Palin and gender

By Sara Hanson

In her run for the Democrats’ presidential nomination, senator Hillary Clinton made a commendable effort to change the face of American politics. While Clinton’s bid for the nomination was unsuccessful, her efforts to bring a uniquely female perspective to the top of the political chain have not gone unrecognized. Even the Republicans have acknowledged the potential political power of the female, evident by their appointment of a first-time governor as John McCain’s running mate. Despite being a Washington outsider and having no foreign policy experience, Governor Sarah Palin has successfully stolen the mainstream media’s spotlight from Barack Obama. However, the media’s sudden shift in interest should have many Americans questioning how much of a non-issue the “gender factor” really is when it comes to the presidential race.

Closer examination of Palin’s record reveals that the Republican’s selection is nothing more than a shameful exploitation of the gender factor in a desperate attempt to win the votes of those women who previously supported Clinton. What is even more disturbing is that Palin herself seems to be buying into the myth that gender is not an issue when it comes to the campaign trail. In her first television interview with ABC’s Charles Gibson, Palin gracefully danced around the question of whether or not she believed that it was sexist to ask if a woman can raise a family and be the vice-president of the United States, quickly responding that she was fortunate enough to grow up in a family and community where gender wasn’t an issue. But let’s face the truth: if Palin wasn’t a woman, she would never be asked such a question in the first place. Moreover, when compared to the Democrats’ vice-presidential candidate Joe Biden, the gendered and essentially sexist connotations of Palin’s nomination become even more apparent.

When Biden was first sworn in as a Democrat senator at the age of 29, he was never questioned about his ability to be a senator and a father to his two small children, despite the fact that his first wife and third child had recently been killed in a tragic car accident. In fact, Biden’s vice-presidential credentials have been boosted by claims that he has always been a father first, senator second. So while Biden’s ability to do double-duty has cast him as a hero, Palin’s ability to be both a mother and second-in-command has been approached by the media with grave scepticism. As this blaring contradiction becomes visible, we should be questioning why it is that Palin’s story has been approached through a gendered lens and what the consequences such an approach has on the American people’s understanding of her political capabilities.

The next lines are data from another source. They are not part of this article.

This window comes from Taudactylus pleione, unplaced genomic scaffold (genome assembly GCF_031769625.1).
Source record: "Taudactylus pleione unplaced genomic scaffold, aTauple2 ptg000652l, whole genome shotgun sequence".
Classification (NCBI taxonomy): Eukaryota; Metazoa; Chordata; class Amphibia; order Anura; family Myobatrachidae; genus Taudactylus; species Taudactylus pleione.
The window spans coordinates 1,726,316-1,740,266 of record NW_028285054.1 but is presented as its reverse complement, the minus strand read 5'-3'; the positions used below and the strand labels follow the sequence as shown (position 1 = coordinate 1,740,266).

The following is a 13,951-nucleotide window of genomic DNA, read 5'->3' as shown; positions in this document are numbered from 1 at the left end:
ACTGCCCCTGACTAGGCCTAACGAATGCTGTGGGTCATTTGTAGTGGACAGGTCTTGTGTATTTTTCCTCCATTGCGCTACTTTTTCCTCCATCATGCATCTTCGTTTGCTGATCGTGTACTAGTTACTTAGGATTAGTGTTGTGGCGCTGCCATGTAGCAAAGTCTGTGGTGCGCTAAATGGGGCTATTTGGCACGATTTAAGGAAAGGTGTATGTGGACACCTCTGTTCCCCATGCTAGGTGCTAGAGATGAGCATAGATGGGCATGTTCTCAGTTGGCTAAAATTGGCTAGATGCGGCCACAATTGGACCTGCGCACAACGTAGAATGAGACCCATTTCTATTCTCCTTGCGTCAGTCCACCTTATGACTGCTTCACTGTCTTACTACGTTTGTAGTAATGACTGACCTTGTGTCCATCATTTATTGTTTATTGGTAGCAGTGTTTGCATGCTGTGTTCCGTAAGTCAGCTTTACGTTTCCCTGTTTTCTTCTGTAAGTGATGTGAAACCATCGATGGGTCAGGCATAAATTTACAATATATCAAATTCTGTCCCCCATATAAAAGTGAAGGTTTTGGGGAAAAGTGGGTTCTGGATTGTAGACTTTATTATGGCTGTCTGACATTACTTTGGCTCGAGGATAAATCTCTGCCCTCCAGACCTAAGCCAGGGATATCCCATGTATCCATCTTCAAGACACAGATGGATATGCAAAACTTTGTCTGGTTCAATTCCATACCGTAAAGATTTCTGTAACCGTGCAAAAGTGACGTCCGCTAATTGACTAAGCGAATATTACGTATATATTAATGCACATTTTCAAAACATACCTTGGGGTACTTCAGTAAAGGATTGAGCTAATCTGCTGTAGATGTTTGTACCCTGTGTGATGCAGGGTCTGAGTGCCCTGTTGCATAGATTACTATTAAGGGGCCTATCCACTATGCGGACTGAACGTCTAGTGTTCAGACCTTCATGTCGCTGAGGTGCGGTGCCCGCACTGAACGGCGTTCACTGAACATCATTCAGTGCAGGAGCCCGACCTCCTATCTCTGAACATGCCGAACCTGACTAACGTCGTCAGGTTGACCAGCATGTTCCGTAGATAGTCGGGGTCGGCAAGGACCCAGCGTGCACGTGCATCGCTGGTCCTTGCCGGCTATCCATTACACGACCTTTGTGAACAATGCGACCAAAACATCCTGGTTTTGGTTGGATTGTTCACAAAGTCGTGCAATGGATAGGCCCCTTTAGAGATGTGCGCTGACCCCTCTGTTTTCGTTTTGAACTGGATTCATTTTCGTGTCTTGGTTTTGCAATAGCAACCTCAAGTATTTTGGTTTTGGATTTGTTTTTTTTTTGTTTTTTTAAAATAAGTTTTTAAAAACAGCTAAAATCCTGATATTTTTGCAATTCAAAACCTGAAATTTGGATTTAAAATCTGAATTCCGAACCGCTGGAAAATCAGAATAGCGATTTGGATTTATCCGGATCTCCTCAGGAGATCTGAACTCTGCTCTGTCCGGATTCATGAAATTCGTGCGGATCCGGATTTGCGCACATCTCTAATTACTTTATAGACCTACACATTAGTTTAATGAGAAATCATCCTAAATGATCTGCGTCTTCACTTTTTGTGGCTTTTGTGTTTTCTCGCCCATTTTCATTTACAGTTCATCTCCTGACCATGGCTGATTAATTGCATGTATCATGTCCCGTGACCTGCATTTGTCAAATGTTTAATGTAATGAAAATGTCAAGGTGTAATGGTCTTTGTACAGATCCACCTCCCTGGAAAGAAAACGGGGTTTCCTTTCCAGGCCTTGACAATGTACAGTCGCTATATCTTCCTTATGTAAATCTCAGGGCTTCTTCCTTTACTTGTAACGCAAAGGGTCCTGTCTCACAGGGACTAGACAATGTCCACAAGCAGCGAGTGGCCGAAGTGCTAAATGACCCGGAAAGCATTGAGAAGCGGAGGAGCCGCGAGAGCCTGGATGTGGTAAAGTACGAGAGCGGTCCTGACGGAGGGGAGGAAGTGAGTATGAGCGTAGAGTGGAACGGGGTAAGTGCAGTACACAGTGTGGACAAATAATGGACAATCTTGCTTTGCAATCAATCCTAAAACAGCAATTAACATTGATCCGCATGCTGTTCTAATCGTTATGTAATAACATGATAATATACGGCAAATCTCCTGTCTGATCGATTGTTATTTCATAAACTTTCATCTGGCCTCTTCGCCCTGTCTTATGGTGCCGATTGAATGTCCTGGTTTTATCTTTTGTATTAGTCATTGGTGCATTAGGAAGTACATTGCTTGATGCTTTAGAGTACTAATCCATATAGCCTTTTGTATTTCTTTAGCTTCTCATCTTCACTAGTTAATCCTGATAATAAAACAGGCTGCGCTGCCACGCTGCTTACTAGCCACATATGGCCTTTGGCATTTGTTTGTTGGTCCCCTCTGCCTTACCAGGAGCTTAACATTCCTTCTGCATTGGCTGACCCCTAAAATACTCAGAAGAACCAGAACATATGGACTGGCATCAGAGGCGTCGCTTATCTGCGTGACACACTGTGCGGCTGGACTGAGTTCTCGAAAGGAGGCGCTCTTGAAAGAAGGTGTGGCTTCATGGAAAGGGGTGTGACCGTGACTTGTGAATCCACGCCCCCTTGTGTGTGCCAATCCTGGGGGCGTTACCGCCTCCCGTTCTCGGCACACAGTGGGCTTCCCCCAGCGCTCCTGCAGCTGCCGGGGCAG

When we understand that politics becomes gendered only when a woman enters the political arena, we begin to see how little American society has really progressed when it comes to breaking down the stereotypes of gender. The blatant exploitation of gender myths for political gain is even more frightening than society’s unconscious consumption and reproduction of these myths. Despite recently claiming that gender is a non-issue, upon accepting her nomination, Palin praised Clinton for leaving “18 million cracks in the highest, hardest glass ceiling in America,” thus alluding to the idea that she is determined to finish what Clinton started. By suggesting that she is capable of winning the hearts and minds of woman who initially supported Clinton, Palin not only undermines the ability of American women to make informed choices based on the issues that are most important to them, but also perpetuates another more frightening gender myth– all women are essentially the same.

At the end of the day, Palin’s ability to balance raising a family while governing Alaska makes her no more qualified than any other candidate. Her ability to communicate an understanding of the issues that are important to Americans– the fate of the economy and the future of the Iraq war– is what matters. Over the course of the next six weeks, the gender factor will undoubtedly remain one of the primary issues for the mainstream media as well as American voters. Come election day, though, the American people will be faced with making more than one important decision. In addition to deciding what change in Washington should look like from an ideological standpoint, voters will also have a chance to stand up and decide whether gender really has any political sway– in either direction– when it comes to the future of their nation.

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